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The idea behind this blog is to share my opinions about Post-Apocalyptic Literature, Films and Ephemera as well as my random nattering on a regular basis.

Monday, May 7, 2018

The Further Adventures of Anse and Bhule In No Man's Land a film in review.

 Anse and Bhule was filmed in 2013. It's an older film that has been slowly getting more attention. I wish I could say that I had stumbled onto it by accident. It had been available to me for free after all. It's included with my Amazon Prime account. It's tucked away fairly deeply in the drama section and there is way I would have found it without a guide.

Although I did enjoy it, I have to pass along a warning: It's a commitment to watch. It's strange and for the first 20 minutes or so, it's difficult to figure out what is happening and what the plot is. Hang in there though a story does emerge, quite a good one too.

I read a lot of apocalyptic books and watch all the films I can in genre as well. It comes to no surprise that when I read or watch new books I describe them in comparison to other books and movies I have enjoyed. Same case here.  Anse and Bhule reminded me of a mix of a book called The After/Life by Vardan Partamyan and Riddley Walker by Russell Hoban with a dash of Swan Song by Robert R. McCammon tossed in too. Lastly it reminded me of Mad Max: Beyond Thunderdome.

Don't worry, I'll tie it all together here in a minute.

The movie first caught my attention for two reasons. First it had been adapted from a stage presentation. It was done live in other words and I wish I had known about it because the troupe is located in Portland Oregon; very nearby. Second because the setting is just across the border into Washington in the canyon country.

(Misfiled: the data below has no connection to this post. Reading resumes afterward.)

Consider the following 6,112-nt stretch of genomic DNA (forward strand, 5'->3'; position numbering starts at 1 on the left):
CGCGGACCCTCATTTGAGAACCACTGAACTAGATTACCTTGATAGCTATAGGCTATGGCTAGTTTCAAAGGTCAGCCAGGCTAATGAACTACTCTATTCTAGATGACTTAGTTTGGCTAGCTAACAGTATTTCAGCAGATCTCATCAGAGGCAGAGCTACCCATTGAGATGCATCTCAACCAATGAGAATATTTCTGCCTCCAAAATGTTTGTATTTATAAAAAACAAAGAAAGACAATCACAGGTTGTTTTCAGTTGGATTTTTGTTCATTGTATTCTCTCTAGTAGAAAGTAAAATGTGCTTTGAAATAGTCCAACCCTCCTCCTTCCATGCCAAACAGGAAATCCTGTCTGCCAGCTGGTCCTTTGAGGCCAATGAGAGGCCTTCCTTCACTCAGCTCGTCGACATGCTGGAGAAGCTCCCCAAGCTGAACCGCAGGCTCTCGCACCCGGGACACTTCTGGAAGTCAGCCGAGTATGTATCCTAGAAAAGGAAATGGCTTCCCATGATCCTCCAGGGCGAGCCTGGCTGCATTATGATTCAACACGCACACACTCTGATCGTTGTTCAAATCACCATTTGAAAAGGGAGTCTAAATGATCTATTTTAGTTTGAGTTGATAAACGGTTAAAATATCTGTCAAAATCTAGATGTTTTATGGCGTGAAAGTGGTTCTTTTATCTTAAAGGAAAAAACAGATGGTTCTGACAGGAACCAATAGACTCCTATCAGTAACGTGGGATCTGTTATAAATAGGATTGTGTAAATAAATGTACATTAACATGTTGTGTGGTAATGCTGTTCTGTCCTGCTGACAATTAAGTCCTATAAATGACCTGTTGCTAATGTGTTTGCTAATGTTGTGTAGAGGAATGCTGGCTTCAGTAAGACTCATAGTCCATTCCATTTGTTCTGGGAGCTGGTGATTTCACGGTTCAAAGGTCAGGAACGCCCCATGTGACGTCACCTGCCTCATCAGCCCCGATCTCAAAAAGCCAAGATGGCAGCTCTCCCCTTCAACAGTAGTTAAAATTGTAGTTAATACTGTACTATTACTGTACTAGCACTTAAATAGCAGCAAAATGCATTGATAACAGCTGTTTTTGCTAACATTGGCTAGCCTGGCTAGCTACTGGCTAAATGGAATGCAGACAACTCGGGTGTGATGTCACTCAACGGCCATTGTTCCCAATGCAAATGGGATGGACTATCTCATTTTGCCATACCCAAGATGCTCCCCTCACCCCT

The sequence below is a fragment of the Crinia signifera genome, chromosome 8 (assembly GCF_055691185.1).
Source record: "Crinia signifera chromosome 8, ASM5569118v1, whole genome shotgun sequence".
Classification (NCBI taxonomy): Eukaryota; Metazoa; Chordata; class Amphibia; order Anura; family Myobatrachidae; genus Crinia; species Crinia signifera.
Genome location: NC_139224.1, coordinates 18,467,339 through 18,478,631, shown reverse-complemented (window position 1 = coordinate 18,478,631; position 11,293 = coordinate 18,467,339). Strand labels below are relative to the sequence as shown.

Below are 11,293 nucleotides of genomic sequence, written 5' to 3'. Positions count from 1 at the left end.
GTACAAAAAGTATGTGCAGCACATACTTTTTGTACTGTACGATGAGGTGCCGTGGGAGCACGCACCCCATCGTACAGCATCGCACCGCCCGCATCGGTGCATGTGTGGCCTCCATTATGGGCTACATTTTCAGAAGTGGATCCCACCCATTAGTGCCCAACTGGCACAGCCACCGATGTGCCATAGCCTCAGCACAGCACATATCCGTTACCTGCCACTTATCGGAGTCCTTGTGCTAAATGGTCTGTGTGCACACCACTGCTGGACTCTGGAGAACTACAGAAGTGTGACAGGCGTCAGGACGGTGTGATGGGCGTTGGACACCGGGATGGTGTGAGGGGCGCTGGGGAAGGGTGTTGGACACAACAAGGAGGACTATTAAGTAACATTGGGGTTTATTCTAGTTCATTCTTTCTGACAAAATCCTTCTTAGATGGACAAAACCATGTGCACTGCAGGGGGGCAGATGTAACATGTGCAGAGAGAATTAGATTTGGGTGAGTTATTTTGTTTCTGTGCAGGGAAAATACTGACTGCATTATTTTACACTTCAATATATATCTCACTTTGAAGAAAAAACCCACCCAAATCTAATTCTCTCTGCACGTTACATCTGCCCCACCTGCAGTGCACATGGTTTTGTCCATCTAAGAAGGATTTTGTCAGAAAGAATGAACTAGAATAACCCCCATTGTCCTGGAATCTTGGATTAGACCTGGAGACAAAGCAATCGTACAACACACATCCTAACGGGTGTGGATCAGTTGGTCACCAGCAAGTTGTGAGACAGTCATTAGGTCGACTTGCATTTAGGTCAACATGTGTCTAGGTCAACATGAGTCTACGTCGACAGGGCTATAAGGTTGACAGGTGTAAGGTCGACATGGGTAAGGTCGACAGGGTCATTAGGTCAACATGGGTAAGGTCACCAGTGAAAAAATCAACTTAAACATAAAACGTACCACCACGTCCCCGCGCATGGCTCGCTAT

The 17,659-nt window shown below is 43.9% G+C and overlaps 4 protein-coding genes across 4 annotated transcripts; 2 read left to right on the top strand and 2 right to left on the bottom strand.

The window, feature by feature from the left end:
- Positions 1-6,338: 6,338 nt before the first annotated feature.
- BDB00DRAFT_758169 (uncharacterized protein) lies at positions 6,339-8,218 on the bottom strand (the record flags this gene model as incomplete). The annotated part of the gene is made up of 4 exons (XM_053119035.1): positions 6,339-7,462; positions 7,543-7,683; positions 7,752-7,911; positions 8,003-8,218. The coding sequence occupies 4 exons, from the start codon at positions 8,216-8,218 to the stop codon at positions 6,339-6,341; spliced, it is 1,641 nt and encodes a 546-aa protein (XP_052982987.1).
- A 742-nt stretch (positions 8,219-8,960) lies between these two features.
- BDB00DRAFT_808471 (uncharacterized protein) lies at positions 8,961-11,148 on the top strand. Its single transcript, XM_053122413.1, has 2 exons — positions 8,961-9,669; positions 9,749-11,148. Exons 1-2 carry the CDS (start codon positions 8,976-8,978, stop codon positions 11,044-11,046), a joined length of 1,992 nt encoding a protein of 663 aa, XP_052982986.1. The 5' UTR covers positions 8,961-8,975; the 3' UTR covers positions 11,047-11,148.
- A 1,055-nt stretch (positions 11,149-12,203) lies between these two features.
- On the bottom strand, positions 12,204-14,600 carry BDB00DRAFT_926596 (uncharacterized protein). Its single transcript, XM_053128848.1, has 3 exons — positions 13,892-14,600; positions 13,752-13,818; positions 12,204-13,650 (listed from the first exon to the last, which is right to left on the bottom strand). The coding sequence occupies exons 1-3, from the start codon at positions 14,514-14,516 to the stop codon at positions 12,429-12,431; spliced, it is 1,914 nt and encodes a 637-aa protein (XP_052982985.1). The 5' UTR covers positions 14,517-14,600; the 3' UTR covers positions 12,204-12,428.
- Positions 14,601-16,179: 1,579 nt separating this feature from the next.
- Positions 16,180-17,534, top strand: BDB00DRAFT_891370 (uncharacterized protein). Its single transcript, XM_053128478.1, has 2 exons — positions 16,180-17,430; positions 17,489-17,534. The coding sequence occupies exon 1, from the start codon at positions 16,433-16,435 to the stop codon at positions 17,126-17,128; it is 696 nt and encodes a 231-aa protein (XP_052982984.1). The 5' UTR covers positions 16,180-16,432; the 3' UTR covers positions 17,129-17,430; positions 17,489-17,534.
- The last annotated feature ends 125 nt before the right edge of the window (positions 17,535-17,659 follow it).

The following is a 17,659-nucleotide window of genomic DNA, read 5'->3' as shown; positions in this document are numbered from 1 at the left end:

As the film starts it's set in what I think is a catholic boys orphanage. An event happens and based on the effects later it was a nuke. The film flashes forward and we follow two of the boys, now grown into young men as they play out the rules of the society that they were raised in. This is similar to events in The After/Life. When the nukes hit they all retreated to an underground bunker (like what must have happened to  Anse and Bhule).  Instead of a culture that has a society based on Catholicism arising in that bunker, they had society based on school. The leader was The Principal and his underlings were Teachers.

Over the years since 'The Bust Up' their language had degraded so much that at times it was difficult to understand. I was glad after a while that there was a subtitle option so I could figure out the strange dialect. It is English just unlike any I have heard before. It reminded me a lot of the lingo that was used in Riddley Walker.

The main part of the story centers on the boys, who have grown up without adult intervention and are mostly wild like that band of children Max stumbles on after he faces The Wheel. The rules they follow are a mixture of the Catholic teaching they had as youngsters, their fears, as well their thoughts about how the world works. They have become Clubbers. They roam the wasteland in attempt to clean it up. And by 'cleaning' I mean they go wander and when they meet someone who looks sick (radiation poisoning) or looks hurt or wounded they club them to death and then ritualistically dismember and burn the body. Much like Roland and Maklin in Swan Song; they think the creatures are unclean and perhaps evil.

A crisis of conscience arises when Anse Clubs an older woman while her daughter is nearby. As an orphan, Bhule has no real memory of a mother but in an instant of epiphany realizes how badly he wants one and also what it means to have taken one from the woman.

I enjoyed the movie. It does take some time before an understanding of the plot makes itself apparent, don't let that keep you from watching. You'll soon find yourself pulled into it.

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